He rubbed a little pomade from the tin in his tweed jacket pocket into his mustache and his hair, and parted it again. He frowned down at his fingernails that he had erased of residual dirt from the journey and even farther back, crumbs of loam from the family garden.
His hands were strong and his fingers shapely. He clenched and unclenched his fists, crumpling a thin sheet he had mindlessly scrawled on across the hours, jotting down fragments of dream and homesickness. He had questioned himself: what would befall him in the Territory?
He had heard of a lawman named Pat Garrett, that Garrett had caught up with an outlaw named Billy the Kid at Fort Sumner, NM Territory. He had read news traveling as far as the bold italic in the New York Times, which had already inaugurated its formal reference to one Mr. Kid, of the moment that rewrote Territorial history, how Mr. Garrett had lain in wait for the Kid, coming into his bedroom in the deeps of night, how the Kid had wakened, sleepily, Garrett’s gun glinting in the moonlight, saying, “Quien es,” in a quiet Spanish, before Garrett drew and fired, eliciting a shocked and agonized scream from the Mexican woman hiding beneath the serapes on the bed.. He had wondered what had become of her. He considered himself a pragmatic idealist, but he was a romantic at heart. He suspected that the story had many versions, but he didn’t care.
What was so fascinating, for this young Irishman, about the young man who had gone West as a boy, naming himself William Bonney in his late teens, falling in with rustlers, breaking out of jail and eluding capture again and again? And the Sheriff, who had subsequently been shot in the back while driving his buckboard team through scenic Lincoln County home to his ranch? Perhaps it was a classic and exciting Western story, an enticing reality far better than what Hollywood would cook up in a plethora of Westerns years hence.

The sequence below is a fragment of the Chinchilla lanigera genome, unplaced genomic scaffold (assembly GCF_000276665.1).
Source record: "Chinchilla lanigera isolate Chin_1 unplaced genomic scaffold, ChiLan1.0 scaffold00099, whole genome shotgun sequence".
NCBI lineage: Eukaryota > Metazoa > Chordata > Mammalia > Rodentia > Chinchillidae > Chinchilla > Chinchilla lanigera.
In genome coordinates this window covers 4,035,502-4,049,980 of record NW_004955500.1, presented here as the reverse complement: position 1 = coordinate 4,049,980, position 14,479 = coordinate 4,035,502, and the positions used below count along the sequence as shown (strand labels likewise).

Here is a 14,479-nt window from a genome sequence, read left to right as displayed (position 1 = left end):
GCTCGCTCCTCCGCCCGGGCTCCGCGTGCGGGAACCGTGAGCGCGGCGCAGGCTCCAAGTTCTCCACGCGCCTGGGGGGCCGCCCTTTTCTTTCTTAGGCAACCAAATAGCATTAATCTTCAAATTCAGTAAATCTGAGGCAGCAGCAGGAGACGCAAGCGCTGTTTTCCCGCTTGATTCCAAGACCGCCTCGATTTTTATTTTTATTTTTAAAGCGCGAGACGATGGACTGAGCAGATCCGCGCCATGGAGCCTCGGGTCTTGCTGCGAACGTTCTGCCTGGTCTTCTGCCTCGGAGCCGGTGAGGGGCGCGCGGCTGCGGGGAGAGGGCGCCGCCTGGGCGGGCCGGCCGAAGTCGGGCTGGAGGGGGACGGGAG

Rodey brought himself back to reality; he turned away from the mirror; there was nothing more to do; he was as buttoned down as he could be. What would be would be. He hoped there would still be outlaws like Billy, but not too close by. He wondered if he would wear a gun belt, trading in his fountain pen for a weapon that might do his talking for him.
The train had stopped in Topeka, a small town on the edge of the Frontier, where farmland gave way to wide prairie which would in turn as the landscape unfurled from the train’s window, become desert and red rock formations jutting into the very sky.
A family had boarded, a young couple with a willowy daughter who wore a wide hat trimmed with gauze roses. This family too was Albuquerque bound, its provider having heard of opportunities for a general mercantile in an area the Spaniards had built, near the railroad, which could bring in goods from the East Coast.
Rodey didn’t know it, but the demure Victorian beauty in the next car was Minerva Coddington, a devout, refined Anglican girl with the voice of a meadowlark.
He couldn’t know then about the abundance of meadowlarks in the bosques of the Rio Grande river valley or of the charm of “Old Town,” built during the Duke of Albuquerque’s occupation of the territory in the 1600’s, the church of San Felipe de Nieri and the haciendas around the Plaza, the principle mark the Spaniards had left upon the town.
And he couldn’t know then that shortly after he arrived, one Martin Pierre Stamm would also travel to the Territory with his wife Naomi Ruth and their three young sons who had his own brand of territory fever, a grocer bringing butter and cheese on dry ice to test the market, that the Rodeys, the Coddingtons,the colonial Jenne’s and later immigrant Swiss Stamms would in time meet; there would be salons and cotillions, and young beautiful women with heat-waved hair.